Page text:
Saint-Saëns's Cello Concertos
The Gramophone Choice
Cello Concerto No 2*
Coupled with La muse et le poète, Op 132*/**. Romance in E flat, Op 67*(orch cpsr). Cello Sonata No 2 in F, Op 123***
Steven Isserlis vc **Joshua Bell vn ***Pascal Devoyon pf *North German Radio Symphony Orchestra / Christoph Eschenbach
RCA Red Seal 09026 63518-2 (76‘ · DDD). Buy from Amazon
Steven Isserlis follows up his earlier outstanding release of Saint-Saëns’s cello music (see below) with another that’s even more revelatory. This disc concentrates on the more neglected cello works that Saint-Saëns wrote towards the end of his long career. It’s true that neither Concerto nor Sonata quite matches its predecessor in memorable melody but Isserlis, in powerful, imaginative performances, brings out other qualities to show how unjust their neglect is. That’s particularly true of the Sonata, which, vividly supported by Pascal Devoyon, rivals Brahms’s magnificent Second Cello Sonata in heroic power and scale. At 33 minutes, this is easily the longest of Saint-Saëns’s cello works, its ambitious tone of voice instantly established (as it is in the Brahms) and then masterfully sustained throughout the first movement. The second-movement Scherzo, almost as long and far more than just an interlude, is a sharply original set of variations, leading to a songful slow movement which in turn leads up to a passionate climax. Then in the surgingly energetic finale, both Isserlis and Devoyon articulate the rapid passagework with thrilling clarity.
The cello-writing in the Second Concerto is rather less grateful, with its thorny passages of double-stopping, but the two-movement structure characteristic of Saint-Saëns works well, with each divided clearly in two, Allegro into Andante, Scherzo into cadenza and reprise of Allegro. Making light of technical problems, Isserlis is persuasive both in the bravura Allegros and in the hushed meditation of the slow section. Yet neither he nor Eschenbach can quite overcome the truncated feeling at the end, when the reprise of the opening material is so short.
The Romance is an adaptation of the slow fourth movement of the Cello Suite, Op 16, a charming piece which Saint-Saëns reworked several times. Yet best of all is the lyrical dialogue of La muse et le poète. Inspired by Alfred de Musset’s poem La nuit de mai, it opens with Saint-Saëns at his most luscious, reflecting de Musset’s role as a hothouse romantic among French poets. It then moves seamlessly through contrasted episodes, with the violin (superbly played by Joshua Bell) representing the muse and the cello as the poet himself. A generous collection, warmly recorded.
Cello Concerto No 1
Coupled with Le carnaval des animaux – The Swan*. Romance in F, Op 36**. Romance in D, Op 51**. Cello Sonata No 1 in C minor, Op 32**. Chant saphique in D, Op 91**. Gavotte in G minor, Op posth**. Allegro appassionato in B minor, Op 43**. Prière, Op 158***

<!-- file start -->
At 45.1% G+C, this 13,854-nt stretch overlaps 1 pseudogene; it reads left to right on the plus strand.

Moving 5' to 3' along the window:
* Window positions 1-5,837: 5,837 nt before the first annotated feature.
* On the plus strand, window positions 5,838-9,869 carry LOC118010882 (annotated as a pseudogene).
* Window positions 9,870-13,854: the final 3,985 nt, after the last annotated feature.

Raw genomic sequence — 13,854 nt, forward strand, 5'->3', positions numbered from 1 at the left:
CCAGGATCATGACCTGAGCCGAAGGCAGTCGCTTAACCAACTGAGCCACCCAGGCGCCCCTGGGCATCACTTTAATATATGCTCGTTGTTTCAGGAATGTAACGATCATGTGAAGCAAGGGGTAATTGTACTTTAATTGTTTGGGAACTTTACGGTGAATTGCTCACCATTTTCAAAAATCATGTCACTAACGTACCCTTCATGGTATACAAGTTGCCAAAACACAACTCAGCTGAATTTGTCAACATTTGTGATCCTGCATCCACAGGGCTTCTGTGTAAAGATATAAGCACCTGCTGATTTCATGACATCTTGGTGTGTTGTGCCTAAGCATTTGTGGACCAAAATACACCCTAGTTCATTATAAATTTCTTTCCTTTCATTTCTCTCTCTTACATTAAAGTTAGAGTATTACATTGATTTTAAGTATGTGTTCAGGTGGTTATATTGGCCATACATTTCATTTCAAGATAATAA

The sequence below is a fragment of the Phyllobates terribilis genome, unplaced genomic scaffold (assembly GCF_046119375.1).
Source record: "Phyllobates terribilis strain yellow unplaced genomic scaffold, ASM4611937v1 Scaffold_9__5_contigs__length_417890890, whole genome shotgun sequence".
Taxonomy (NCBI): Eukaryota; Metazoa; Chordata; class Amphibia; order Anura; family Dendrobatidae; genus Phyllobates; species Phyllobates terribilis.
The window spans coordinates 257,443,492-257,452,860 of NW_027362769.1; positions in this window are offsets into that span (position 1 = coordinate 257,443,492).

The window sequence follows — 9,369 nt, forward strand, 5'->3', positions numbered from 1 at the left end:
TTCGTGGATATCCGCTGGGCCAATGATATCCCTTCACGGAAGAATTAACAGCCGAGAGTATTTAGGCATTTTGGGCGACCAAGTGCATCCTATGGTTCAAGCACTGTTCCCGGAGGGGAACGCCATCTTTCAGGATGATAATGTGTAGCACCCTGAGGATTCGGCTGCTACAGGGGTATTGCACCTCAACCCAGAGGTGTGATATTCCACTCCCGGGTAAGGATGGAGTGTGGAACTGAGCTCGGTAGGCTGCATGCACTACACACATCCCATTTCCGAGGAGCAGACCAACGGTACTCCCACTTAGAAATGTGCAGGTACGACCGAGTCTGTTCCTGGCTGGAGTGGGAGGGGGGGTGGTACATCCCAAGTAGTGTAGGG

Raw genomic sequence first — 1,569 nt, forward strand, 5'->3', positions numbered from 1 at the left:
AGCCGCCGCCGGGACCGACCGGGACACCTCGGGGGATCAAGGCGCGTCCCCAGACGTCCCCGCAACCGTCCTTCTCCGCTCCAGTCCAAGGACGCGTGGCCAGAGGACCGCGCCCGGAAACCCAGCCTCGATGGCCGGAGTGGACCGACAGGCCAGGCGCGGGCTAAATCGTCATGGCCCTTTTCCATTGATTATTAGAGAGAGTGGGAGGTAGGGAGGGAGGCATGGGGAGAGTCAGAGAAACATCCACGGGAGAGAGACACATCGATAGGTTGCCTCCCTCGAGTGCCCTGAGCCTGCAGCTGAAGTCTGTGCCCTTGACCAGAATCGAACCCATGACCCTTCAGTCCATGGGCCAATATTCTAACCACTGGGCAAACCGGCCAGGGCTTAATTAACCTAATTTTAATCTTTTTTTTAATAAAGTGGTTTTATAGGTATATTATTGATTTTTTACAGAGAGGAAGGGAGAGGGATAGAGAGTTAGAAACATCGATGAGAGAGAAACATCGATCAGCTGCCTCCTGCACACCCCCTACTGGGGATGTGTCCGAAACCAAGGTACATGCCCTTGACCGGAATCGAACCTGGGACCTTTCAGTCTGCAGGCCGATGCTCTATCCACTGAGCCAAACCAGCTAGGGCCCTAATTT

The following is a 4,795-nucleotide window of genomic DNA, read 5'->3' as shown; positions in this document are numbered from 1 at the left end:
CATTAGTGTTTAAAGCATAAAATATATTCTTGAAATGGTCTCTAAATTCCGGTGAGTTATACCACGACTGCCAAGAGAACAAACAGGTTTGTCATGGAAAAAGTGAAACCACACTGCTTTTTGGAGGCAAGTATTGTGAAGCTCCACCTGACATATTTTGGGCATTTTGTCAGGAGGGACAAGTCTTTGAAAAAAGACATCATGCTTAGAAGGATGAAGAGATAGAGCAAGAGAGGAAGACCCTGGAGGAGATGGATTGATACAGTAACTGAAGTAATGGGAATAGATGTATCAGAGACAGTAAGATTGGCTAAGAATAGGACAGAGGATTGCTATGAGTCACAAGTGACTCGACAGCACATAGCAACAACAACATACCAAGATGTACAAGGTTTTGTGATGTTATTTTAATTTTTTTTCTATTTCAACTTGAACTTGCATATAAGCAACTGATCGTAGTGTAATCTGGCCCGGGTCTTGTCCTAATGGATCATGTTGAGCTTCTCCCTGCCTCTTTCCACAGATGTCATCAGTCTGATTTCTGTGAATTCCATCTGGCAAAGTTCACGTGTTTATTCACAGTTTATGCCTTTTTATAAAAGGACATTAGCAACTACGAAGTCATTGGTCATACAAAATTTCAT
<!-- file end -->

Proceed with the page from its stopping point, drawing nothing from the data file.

Steven Isserlis vc *Dudley Moore, **Pascal Devoyon pfs ***Francis Grier org London Symphony Orchestra / Michael Tilson Thomas *pf
RCA Victor Red Seal 09026 61678-2 (67' · DDD) Recorded 1992. Buy from Amazon
This disc is recommendable not so much for Steven Isserlis’s Cello Concerto – smooth and intelligent as that is – as for the fill-ups. The Swan has Moore and Tilson Thomas as joint accompanists, elegantly executed, but the items with Pascal Devoyon are especially valuable, the First Cello Sonata full of elegantly tailored drama, the two Romances, Chant saphique and Gavotte palpable charmers, tastefully played; and the headstrong, thematically memorable Allegro appassionato, one of the finest shorter pieces in the cellist’s repertory. The disc is enhanced by the opportunity of hearing the rather affecting but relatively unfamiliar Prière, composed for André Hekking just two years before Saint-Saëns’s death.
The two cello concertos, played by Steven Isserlis (reviewed above) are also available coupled on the same disc with La muse et le poète and the Suite. Buy from Amazon.
Cello Concertos Nos 1 and 2
Coupled with Suite, Op 16 (arr vc/orch). Allegro appassionato in B minor, Op 43. Le carnaval des animaux – The Swan
Maria Kliegel vc Bournemouth Sinfonietta / Jean-François Monnard
Naxos 8 553039 (62' · DDD). Buy from Amazon
This issue neatly plugs two gaps in the catalogue. The cello and orchestra version of the Op 16 Suite (originally with piano) is extremely effective, with the composer's own colourful and transparent instrumentation. The Romance sounds particularly fine with its expressive, original harmonies, and prominent woodwind, and Maria Kliegel and the Bournemouth players are thoroughly in tune with the spirit of the music.
The Second Cello Concerto of 1902, the last of Saint-Saens's ten concertos, lacks the highly memorable melodies of the popular First Concerto, but it has other qualities – a fin de siècle richness of harmony in the slower music, and a two-movement form that's both original and cogent. It's also very virtuoso, and Maria Kliegel performs with impressive panache and precision. A most welcome addition to the catalogue, then, especially in such a persuasive performance – and at a super-bargain price.
The First Concerto, too, is well played, but on its own wouldn't be my first recommendation. The Naxos recording, though realistic and well balanced, doesn't sound so full and warm, and the performance seems a little disconnected.